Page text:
Your neighbour is confusing two processes. He can counter your fencing notice with a cross notice, but only in terms of a change to your fencing proposal. If he won't agree to your fencing proposal and refuses to come to the party, then you'll have to take it to the Disputes Tribunal (as long as the full amount doesn't exceed their jurisdiction and you haven't already started building a new fence). In my experience with some time-wasting trouble-makers a few years ago, the Adjudicator at the Disputes Tribunal was very careful to be clear about what was reasonable, what was allowable under the legislation applying to the particular case, and anything which wasn't reasonable or pertinent to the case was politely declined for consideration.

If you served a notice according to the example given in the Fencing Act and the only response you have received within 21 days is a counter-claim for grazing, you may have a reasonably good chance of a Disputes Tribunal adjudicator finding that the other party has not responded to your notice and has thereby effectively assented to your proposal.

A counter-claim for grazing could really only be entered when you, after building the fence, have to take him back to court to get the money to pay for it all.

It's all messy and unpleasant, but generally an expensive good fence is worth far more than the ongoing hassles caused by a bad one.

I am not a lawyer.

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11 years 4 months ago #365143 by david.kay.lynn
Replied by david.kay.lynn on topic Howdy
Thanks guys...yes good fences certainly do make for good neighbours thats for sure.

[:(!] MadCow

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11 years 4 months ago #365201 by LongRidge
Replied by LongRidge on topic Howdy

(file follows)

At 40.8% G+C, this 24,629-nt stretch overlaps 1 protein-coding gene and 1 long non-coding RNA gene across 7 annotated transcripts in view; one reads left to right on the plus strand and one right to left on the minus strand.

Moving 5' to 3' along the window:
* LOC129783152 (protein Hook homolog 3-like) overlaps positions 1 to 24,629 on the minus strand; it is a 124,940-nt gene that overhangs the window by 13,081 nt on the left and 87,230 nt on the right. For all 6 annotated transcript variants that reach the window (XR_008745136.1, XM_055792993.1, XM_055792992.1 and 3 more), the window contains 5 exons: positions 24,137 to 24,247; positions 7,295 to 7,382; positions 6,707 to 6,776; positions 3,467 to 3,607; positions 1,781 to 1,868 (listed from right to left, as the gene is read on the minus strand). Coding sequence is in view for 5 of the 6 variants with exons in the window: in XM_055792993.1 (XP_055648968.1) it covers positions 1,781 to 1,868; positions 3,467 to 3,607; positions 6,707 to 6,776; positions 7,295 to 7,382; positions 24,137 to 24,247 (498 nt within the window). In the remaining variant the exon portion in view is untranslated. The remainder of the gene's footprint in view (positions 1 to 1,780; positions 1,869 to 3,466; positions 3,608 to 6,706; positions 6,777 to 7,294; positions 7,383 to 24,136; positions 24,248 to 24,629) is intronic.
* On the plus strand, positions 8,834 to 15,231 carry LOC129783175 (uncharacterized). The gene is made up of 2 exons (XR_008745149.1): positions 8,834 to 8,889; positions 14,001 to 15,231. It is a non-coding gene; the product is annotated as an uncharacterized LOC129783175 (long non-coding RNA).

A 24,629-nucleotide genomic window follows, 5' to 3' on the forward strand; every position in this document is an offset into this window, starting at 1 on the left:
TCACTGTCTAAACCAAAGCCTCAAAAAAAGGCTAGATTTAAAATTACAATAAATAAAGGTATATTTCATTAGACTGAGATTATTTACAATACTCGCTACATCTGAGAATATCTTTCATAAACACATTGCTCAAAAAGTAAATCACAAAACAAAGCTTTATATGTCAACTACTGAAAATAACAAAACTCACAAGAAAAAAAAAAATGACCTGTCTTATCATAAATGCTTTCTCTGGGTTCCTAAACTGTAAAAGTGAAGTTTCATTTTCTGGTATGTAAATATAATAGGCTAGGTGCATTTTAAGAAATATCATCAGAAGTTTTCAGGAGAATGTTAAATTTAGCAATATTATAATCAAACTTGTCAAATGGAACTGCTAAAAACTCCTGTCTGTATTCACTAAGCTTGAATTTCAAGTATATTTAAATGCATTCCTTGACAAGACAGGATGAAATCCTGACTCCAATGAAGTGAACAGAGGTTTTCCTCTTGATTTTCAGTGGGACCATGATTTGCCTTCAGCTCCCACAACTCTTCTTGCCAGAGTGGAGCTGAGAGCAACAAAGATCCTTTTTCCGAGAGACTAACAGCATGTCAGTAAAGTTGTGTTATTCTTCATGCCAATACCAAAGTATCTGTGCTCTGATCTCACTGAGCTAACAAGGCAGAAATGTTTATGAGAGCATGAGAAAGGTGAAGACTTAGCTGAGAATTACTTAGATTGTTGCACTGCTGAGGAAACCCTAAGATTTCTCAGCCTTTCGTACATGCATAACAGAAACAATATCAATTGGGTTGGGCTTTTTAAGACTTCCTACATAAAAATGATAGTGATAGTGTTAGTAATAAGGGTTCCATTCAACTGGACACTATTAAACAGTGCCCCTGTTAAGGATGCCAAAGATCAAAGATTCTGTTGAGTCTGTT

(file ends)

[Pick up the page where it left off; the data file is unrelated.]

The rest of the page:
Kate, by my reading/interpretation, those are "examples" and not "definitions" of what a boundary fence is. That is why there is one for the North Island and one for the South Island. If it were a definition then there would only be one "requirement".
I don't have a fast enough computer with a split screen to find the bit about invoicing later if the neighbour's land-use changes, but I do know that it used to be there. But that notification of an on-going invoice has to be stated before the fencing is started.
Also, having a fence of the example given is nonsence if both farmers want a deerfence on the boudary. It would be daft to have a "required" fence and a desired fence, and my interpretation is that the wording permits a desired and not a "required" boundary fence.
MadCow, as Ruth said, I strongly suspect these are 2 different issues, and if you don't have replies to your concerns within the required period, and you have done the required paperwork, then you can go ahead with the fencing, at your expence. If he wishes to go ahead with his concerns then that is handled by different laws.
Remember that lawyers are exceedingly good at making work for themselves, and many/most cannot or will not interprete the intent of the law, so they make extra work for themselves that way too.

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11 years 4 months ago #365218 by david.kay.lynn
Replied by david.kay.lynn on topic Howdy
Just wanting them to pay half thought that was the law...its way over due to be replaced as most is smothered in gorse..best to bulldoze and start a fresh...can't graze along this boundary because can't keep cattle in, neighbour is a townie with only has a couple of ponies, they never use this paddock..thought this would be straight forward but OH NO.

[:(!] MadCow

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11 years 4 months ago #365220 by igor
Replied by igor on topic Howdy